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The Gettysburg Address: A Graphic Adaptation

Overview

A fully illustrated graphic adaptation that offers a new look at the Gettysburg Address, the bloody battle that prompted it, and the Civil War

Most of us can recall "Four score and seven years ago," but much of what we know about this historic speech, and what it has to say about the Civil War itself, has been lost since we left grade school.

The Gettysburg Address offers a revolutionary way to experience Lincoln's masterwork. Striking at the ...

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Overview

A fully illustrated graphic adaptation that offers a new look at the Gettysburg Address, the bloody battle that prompted it, and the Civil War

Most of us can recall "Four score and seven years ago," but much of what we know about this historic speech, and what it has to say about the Civil War itself, has been lost since we left grade school.

The Gettysburg Address offers a revolutionary way to experience Lincoln's masterwork. Striking at the underlying meaning of Lincoln's words, it uses the Address to tell the whole story of the Civil War. We see how bitter seeds sown by the Founding Fathers sprouted into a bloody war, and ultimately blossomed into the progress and justice of the Civil Rights era. The book depicts pivotal events that led to the upheaval of the secession crisis, the crucial Battle of Gettysburg, and the conflict's still-unfolding legacy with firsthand accounts from Americans from all walks of life: slaves, soldiers, citizens, and, of course, Abraham Lincoln himself—the most transformational president in U.S. history.

Writer Jonathan Hennessey and illustrator Aaron McConnell illuminate history with vibrant, detailed graphics and captions that will give you a fresh understanding of this vital speech, which defined America's most tragic war and marked a new path forward.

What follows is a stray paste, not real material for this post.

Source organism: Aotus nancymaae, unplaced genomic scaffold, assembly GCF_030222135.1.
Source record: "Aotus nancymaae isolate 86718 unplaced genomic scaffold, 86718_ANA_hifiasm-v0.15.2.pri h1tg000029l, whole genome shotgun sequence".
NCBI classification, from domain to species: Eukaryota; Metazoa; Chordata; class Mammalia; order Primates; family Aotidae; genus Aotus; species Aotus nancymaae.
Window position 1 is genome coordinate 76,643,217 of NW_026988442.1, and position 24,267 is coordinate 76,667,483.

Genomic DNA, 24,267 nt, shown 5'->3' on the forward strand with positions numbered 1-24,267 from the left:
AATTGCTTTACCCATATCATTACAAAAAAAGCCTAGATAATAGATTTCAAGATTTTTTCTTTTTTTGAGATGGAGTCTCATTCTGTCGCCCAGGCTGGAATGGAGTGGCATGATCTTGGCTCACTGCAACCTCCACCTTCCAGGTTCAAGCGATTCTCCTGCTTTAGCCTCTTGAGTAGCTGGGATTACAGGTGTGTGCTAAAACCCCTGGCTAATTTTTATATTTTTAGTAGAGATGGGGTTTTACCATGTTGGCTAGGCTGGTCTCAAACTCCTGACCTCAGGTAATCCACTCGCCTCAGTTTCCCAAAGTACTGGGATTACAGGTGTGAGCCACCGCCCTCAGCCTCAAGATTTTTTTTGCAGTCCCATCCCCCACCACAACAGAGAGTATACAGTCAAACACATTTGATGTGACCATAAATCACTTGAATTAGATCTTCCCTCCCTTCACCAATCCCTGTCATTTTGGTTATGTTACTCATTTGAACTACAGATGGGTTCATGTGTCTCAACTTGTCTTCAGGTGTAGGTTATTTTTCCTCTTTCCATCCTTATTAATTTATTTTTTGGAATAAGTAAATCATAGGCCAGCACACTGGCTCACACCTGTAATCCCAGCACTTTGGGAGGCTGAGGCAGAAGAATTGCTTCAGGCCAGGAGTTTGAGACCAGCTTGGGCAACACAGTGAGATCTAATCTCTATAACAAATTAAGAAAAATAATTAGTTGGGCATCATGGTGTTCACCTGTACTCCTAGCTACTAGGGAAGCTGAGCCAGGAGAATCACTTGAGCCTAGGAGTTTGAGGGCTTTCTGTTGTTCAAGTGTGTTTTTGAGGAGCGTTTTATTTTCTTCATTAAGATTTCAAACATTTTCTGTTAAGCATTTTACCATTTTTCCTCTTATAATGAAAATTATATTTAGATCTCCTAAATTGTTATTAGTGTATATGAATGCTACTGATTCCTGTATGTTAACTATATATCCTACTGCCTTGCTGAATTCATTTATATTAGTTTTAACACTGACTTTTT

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Editorial Reviews

Publishers Weekly
Many of us will admit to sleeping through history class but we might have stayed awake if we’d been taught by the crafters of this graphic novel, which examines one of our nation’s most oft-quoted presidential speeches. We are all familiar with “four score and seven years ago” and most of what follows—but how much of it have we ever really paid attention to or even attempted to understand? Hennessey’s text pores over Lincoln’s address and breaks down its 271 words into 17 sections, explaining the meaning of each passage from both historical and philosophical viewpoints, bolstered with exhaustive amounts of historical information. McConnell’s artwork lends the text considerable evocative gravitas and relates the stark truth of the Civil War and the years leading up to it, avoiding the larger-than-life, emotionally manipulative tropes sometimes found in depictions of that dire period. A real revelation that puts the speech’s content in proper context rather than presenting it as a bunch of pre-recorded hoary platitudes issuing from the mouth of an animatronic figure in a gaudy theme park. (June)
Village Voice (A Best Book of 2008)
“Intelligently written, lushly illustrated . . . Hennessey interweaves the Framers’ intent with contemporary battles over constitutional law, while McConnell colors history with masterful strokes. A civics lesson no one should miss.”
(A Best Book of 2008) - Village Voice
"Intelligently written, lushly illustrated . . . Hennessey interweaves the Framers’ intent with contemporary battles over constitutional law, while McConnell colors history with masterful strokes. A civics lesson no one should miss."
Rachel Maddow
Praise for The United States Constitution: A Graphic Adaptation:“The coolest thing since Schoolhouse Rock.”
Cory Doctorow
“A sweet, quick, thoroughgoing history of the U.S. Constitution . . . You’d be hard-pressed to find a better primer for bringing the kids, foreigners and forgetful in your life up to speed.”
Charles Moss
“Before Obama is sworn in as the next U.S. president in January, let Hennessey and McConnell’s The United States Constitution: A Graphic Adaptation be your refresher course.”
Jonathan Valania
“[A] must-read graphic novel treatment of the history, meaning and evolution of the United States Constitution. It should be a staple of every high school history class.”